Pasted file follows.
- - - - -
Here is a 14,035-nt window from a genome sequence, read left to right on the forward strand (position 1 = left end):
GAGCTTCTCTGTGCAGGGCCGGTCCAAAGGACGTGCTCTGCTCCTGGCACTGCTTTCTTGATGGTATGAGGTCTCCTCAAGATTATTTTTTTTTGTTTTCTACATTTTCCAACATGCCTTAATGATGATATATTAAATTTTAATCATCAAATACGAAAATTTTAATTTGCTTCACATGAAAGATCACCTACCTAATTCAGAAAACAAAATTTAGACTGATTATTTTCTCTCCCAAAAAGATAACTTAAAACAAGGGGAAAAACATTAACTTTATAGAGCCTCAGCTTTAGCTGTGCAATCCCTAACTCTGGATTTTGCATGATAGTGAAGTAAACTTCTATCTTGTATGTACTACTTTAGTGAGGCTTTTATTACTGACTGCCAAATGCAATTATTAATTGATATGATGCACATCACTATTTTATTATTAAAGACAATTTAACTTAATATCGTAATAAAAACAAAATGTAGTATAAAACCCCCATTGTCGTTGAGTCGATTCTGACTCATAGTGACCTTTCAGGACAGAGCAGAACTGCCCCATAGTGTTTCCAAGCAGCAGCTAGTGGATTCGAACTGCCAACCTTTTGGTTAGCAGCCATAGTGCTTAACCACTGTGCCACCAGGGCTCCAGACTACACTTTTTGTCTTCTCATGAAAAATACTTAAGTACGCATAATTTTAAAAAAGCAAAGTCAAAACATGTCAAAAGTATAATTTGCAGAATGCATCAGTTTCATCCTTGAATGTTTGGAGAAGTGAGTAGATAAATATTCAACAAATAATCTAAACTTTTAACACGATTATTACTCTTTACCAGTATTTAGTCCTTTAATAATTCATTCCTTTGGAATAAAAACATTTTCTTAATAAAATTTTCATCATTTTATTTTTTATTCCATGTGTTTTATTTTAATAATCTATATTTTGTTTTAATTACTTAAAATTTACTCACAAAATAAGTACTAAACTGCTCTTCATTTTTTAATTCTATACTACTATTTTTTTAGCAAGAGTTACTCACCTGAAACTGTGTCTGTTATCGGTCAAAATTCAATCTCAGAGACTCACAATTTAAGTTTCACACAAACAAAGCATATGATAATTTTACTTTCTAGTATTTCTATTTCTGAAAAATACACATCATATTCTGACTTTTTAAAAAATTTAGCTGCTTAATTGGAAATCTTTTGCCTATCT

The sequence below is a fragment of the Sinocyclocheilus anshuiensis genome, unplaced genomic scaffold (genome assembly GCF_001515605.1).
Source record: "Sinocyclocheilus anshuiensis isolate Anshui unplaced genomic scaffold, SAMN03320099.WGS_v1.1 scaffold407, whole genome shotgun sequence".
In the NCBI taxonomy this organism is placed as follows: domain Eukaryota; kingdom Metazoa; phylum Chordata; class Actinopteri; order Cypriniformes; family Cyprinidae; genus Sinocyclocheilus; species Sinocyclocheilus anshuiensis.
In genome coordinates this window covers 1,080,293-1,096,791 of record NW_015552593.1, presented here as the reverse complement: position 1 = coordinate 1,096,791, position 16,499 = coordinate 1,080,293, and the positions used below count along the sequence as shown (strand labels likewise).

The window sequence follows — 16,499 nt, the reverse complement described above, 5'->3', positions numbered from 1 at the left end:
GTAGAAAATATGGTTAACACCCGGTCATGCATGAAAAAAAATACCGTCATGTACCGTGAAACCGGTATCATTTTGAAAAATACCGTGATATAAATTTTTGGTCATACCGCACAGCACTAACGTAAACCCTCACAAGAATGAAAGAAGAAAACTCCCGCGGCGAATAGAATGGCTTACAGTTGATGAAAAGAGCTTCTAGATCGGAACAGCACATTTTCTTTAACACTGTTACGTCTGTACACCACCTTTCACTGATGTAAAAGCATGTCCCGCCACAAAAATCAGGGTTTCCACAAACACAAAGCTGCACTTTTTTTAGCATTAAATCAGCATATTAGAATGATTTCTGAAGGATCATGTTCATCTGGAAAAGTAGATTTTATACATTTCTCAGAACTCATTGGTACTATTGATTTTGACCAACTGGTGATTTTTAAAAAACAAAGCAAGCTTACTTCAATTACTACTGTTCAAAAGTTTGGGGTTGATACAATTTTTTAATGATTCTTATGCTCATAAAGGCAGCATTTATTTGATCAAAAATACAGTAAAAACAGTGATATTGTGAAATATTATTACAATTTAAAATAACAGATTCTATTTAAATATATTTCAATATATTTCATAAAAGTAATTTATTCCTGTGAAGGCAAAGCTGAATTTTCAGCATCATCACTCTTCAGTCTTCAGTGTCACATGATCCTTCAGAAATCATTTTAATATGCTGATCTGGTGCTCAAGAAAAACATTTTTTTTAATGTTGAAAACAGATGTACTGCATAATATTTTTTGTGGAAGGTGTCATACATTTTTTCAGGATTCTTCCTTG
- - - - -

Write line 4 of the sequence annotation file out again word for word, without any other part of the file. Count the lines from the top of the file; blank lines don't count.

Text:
Source record: "Sinocyclocheilus anshuiensis isolate Anshui unplaced genomic scaffold, SAMN03320099.WGS_v1.1 scaffold407, whole genome shotgun sequence".